The purpose of this project is to build resiliency—defined as the ability to hold a set of values and recover from challenges to that standard—in the Marines and Sailors of Second Battalion, Fifth Marines through a formation-based ethical training. A lived ethic produces resiliency in a way that theoretical ethics cannot. To support a practiced standard of ethics, a training that teaches the members of the unit how to interpret the messages they are hearing from the culture, to understand their value as honorable warriors, and to seek moral decision making for their own lives is presented. The instrumentality of this training is a series of presentations wherein cultural texts are used to explore the elements of personal ethical formation.
The pilot project for the six-session exploration of ethics took place throughout the work-up and deployment in support of the Thirty-First Marine Expeditionary Unit. Marines and Sailors attended this training focusing on five practices that facilitate an ethical standard becoming a matter of habitual character. These habits create greater ethical consistency in actions. In turn, this consistency builds resiliency. An initial and post assessment are provided to gauge participants’ engagement of these elements of personal transformation.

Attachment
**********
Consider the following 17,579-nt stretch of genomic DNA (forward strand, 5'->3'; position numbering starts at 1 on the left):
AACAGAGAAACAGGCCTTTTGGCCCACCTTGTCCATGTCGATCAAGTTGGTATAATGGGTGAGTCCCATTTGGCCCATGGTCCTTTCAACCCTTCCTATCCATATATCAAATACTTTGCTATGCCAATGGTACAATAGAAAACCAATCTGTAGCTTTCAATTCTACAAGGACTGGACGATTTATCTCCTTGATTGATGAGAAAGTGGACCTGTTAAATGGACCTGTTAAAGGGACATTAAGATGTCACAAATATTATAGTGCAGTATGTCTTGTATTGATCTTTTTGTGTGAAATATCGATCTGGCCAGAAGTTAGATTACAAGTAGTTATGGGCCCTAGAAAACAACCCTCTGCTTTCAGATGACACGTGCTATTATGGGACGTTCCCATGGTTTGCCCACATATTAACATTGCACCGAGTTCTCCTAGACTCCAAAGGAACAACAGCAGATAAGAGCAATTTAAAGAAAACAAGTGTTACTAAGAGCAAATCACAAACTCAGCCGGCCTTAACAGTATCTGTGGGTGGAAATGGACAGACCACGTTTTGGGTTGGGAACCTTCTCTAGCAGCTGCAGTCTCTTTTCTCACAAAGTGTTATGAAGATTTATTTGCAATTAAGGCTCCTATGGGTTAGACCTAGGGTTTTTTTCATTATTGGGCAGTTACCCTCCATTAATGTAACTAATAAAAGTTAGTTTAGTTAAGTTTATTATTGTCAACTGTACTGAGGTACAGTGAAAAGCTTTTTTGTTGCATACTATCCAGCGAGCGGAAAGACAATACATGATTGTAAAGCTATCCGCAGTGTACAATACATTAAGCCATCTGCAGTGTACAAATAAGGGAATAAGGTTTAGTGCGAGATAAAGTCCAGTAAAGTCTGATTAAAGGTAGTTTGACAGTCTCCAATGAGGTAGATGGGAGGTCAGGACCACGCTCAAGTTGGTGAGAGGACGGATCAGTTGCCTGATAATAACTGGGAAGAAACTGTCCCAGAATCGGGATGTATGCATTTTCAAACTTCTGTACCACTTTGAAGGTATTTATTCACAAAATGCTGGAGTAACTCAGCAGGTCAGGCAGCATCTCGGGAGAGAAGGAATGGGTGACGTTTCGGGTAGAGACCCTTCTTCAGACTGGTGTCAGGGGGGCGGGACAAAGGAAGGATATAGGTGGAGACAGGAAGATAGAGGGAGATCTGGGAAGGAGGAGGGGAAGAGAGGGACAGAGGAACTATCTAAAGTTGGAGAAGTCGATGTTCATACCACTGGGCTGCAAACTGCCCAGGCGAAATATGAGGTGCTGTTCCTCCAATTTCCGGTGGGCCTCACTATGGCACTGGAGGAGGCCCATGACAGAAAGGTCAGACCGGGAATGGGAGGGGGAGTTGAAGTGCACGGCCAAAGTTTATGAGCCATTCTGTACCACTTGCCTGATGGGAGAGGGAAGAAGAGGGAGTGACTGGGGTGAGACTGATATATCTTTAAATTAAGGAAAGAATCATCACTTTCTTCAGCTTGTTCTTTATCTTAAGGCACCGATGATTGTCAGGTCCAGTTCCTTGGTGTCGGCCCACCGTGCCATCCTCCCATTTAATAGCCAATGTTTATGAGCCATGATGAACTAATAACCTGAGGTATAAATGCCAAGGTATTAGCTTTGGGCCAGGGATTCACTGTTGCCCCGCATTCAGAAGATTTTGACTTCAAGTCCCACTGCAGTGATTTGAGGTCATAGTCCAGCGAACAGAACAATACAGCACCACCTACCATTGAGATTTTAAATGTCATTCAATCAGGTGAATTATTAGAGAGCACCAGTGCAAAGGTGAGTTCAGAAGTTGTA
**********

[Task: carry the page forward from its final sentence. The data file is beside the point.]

This project concludes that those Marines and Sailors who attended the training increased their ability to interpret cultural messages, to evaluate their personal ethical standards, and to recognize the value of the transformational practices in shaping ethical responses to life stressors. However, further research is needed to validate these findings. The ministry initiative can be modified in the future, while still retaining the foundational theology and practice, in order to establish best possible practices.
Content Reader: Alan Baker, DMin
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Warner, Benjamin, "Increasing Resilience through Ethical Training: A Program for Marines of the First Marine Division" (2016). Doctor of Ministry Projects. 219.